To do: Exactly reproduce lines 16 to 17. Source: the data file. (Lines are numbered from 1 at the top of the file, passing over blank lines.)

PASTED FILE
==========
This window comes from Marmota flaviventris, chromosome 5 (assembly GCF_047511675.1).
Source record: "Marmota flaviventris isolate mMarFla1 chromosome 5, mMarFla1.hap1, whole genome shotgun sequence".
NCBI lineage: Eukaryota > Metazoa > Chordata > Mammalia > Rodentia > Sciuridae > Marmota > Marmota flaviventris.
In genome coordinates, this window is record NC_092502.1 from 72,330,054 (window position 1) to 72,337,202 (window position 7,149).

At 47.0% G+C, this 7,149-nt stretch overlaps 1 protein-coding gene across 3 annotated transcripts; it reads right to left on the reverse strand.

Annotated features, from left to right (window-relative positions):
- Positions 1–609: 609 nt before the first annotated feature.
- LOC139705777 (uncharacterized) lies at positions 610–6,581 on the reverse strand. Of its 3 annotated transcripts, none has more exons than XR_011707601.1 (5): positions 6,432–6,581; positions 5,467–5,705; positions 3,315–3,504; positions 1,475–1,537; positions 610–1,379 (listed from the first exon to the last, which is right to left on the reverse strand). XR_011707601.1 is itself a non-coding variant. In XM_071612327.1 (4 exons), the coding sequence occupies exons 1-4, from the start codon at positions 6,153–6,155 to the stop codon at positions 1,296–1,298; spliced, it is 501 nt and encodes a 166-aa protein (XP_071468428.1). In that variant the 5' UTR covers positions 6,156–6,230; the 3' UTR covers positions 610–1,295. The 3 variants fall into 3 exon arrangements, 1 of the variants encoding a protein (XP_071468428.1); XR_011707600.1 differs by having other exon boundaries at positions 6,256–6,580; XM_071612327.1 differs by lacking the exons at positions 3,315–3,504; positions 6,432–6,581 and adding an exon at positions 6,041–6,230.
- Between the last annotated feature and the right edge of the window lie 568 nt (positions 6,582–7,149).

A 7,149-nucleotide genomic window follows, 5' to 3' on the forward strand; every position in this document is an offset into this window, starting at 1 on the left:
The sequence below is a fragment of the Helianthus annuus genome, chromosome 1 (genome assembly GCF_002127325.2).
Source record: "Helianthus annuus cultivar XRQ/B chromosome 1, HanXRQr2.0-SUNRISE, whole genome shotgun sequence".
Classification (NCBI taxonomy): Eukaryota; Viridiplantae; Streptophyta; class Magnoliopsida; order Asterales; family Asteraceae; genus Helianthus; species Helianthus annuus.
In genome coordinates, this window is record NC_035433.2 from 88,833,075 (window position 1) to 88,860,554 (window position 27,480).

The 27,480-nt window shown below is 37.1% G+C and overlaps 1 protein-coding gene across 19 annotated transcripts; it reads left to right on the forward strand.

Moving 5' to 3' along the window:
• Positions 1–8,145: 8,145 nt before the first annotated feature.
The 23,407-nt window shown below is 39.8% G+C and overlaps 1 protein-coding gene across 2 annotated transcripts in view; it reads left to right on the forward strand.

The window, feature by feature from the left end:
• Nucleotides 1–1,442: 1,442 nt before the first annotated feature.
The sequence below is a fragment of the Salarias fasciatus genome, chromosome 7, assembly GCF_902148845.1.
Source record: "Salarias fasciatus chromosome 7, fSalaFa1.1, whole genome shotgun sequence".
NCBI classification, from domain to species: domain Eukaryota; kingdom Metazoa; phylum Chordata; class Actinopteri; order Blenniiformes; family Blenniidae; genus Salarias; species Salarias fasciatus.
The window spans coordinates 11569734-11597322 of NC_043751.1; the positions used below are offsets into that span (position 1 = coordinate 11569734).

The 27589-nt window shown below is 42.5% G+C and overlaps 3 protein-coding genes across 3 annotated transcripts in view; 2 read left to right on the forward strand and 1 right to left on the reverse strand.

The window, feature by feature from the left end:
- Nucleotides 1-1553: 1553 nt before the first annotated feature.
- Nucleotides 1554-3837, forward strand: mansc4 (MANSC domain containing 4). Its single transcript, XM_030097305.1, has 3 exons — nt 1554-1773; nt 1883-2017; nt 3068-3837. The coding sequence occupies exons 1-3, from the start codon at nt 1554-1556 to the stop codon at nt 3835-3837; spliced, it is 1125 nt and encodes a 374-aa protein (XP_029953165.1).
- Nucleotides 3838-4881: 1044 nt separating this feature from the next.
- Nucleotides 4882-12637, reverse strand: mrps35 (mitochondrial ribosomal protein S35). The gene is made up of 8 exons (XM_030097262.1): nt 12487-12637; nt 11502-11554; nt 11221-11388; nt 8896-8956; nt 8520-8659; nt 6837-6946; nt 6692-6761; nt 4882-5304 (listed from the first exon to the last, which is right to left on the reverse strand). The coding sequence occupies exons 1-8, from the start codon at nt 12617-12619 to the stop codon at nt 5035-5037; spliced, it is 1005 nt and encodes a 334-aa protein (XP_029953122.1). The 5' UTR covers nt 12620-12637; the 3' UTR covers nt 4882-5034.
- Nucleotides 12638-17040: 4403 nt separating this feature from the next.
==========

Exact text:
Moving 5' to 3' along the window:
• Positions 1–8,145: 8,145 nt before the first annotated feature.